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U.S. Cities Are Losing 4 Million Trees a Year

Tree coverage is steadily shrinking in urban America, according to a new study of aerial photos.
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Trees can do a lot for a city. From an environmental perspective, they improve air quality and also reduce temperatures, leading to lower energy consumption. From an economic one, they've been tied to increased property value, particularly in highly walkable neighborhoods. From a psychological view, urban trees even have an incredible restorative effect on our attention.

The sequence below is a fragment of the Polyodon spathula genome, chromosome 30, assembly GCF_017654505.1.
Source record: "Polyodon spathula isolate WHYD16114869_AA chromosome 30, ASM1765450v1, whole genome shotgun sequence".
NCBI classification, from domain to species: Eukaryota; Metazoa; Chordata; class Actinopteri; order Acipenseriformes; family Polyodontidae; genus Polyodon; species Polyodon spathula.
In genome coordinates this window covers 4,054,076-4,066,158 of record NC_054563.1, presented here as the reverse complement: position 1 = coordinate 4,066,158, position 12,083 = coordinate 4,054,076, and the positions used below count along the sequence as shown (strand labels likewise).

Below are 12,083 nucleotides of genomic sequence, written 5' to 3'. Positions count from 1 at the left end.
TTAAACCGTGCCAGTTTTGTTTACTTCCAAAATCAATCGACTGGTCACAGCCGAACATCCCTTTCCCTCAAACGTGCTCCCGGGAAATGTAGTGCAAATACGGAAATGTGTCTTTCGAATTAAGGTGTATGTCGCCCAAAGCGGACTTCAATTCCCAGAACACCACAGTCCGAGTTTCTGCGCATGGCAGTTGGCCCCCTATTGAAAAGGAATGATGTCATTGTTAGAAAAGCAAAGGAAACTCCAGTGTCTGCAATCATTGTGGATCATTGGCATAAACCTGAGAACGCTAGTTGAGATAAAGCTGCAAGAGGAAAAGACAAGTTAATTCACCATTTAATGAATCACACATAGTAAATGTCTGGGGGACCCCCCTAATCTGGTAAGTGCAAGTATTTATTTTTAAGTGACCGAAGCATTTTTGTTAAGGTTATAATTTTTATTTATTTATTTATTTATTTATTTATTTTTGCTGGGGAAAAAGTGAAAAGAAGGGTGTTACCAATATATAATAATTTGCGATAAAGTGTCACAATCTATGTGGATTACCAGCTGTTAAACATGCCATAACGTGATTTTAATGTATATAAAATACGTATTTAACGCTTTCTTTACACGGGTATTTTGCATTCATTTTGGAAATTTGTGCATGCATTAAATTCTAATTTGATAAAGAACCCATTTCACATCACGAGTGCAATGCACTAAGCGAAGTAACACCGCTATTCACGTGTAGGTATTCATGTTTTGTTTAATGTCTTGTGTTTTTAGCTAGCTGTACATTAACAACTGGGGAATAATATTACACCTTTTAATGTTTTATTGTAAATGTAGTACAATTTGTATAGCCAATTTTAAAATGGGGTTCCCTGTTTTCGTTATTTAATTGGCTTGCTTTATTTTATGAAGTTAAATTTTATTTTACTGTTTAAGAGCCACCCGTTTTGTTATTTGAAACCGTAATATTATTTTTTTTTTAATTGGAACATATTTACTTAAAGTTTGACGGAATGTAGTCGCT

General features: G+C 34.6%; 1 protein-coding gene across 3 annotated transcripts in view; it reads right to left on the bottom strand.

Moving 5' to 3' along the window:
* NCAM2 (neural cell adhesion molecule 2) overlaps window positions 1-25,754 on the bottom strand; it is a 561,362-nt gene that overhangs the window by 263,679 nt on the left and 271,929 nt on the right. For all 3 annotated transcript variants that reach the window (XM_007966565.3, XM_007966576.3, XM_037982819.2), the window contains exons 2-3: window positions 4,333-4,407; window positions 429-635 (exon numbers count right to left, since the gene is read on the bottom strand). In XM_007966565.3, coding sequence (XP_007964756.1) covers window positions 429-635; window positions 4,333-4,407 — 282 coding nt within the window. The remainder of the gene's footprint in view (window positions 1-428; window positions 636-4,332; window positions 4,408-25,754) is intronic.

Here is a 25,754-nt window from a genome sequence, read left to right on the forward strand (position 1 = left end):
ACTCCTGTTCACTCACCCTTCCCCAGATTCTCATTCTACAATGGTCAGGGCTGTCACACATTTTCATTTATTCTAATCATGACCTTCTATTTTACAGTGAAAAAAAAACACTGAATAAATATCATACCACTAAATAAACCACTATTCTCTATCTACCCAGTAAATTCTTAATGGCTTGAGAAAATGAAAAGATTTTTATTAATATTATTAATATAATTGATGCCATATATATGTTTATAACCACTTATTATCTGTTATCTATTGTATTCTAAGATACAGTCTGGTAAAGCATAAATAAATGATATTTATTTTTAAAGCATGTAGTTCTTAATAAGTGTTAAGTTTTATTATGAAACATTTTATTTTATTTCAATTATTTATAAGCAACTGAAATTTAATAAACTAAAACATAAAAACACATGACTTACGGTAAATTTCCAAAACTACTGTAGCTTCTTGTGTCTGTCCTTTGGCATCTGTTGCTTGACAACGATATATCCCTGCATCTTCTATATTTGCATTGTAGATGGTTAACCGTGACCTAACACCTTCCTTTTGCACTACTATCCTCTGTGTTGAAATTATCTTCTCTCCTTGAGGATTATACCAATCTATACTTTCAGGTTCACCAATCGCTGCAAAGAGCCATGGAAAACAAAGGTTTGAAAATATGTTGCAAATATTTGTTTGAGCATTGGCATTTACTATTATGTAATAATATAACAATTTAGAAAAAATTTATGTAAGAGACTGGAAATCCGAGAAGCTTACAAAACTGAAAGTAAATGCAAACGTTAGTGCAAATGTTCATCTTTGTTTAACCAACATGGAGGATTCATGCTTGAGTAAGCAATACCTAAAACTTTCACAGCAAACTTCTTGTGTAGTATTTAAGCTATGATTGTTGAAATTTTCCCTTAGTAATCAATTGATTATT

But cities aren't doing much for their trees in return. In fact, urban America is losing tree cover at a steady rate, according to a study published in the latest issue of the journal Urban Forestry & Urban Greening. Using aerial photographs to compare changes over time in 20 major U.S. cities, researchers David Nowak and Eric Greenfield of the U.S.D.A. Forest Service found that tree coverage is on the decline, while impervious cover — roads, buildings, sidewalks, and the like — is on the rise: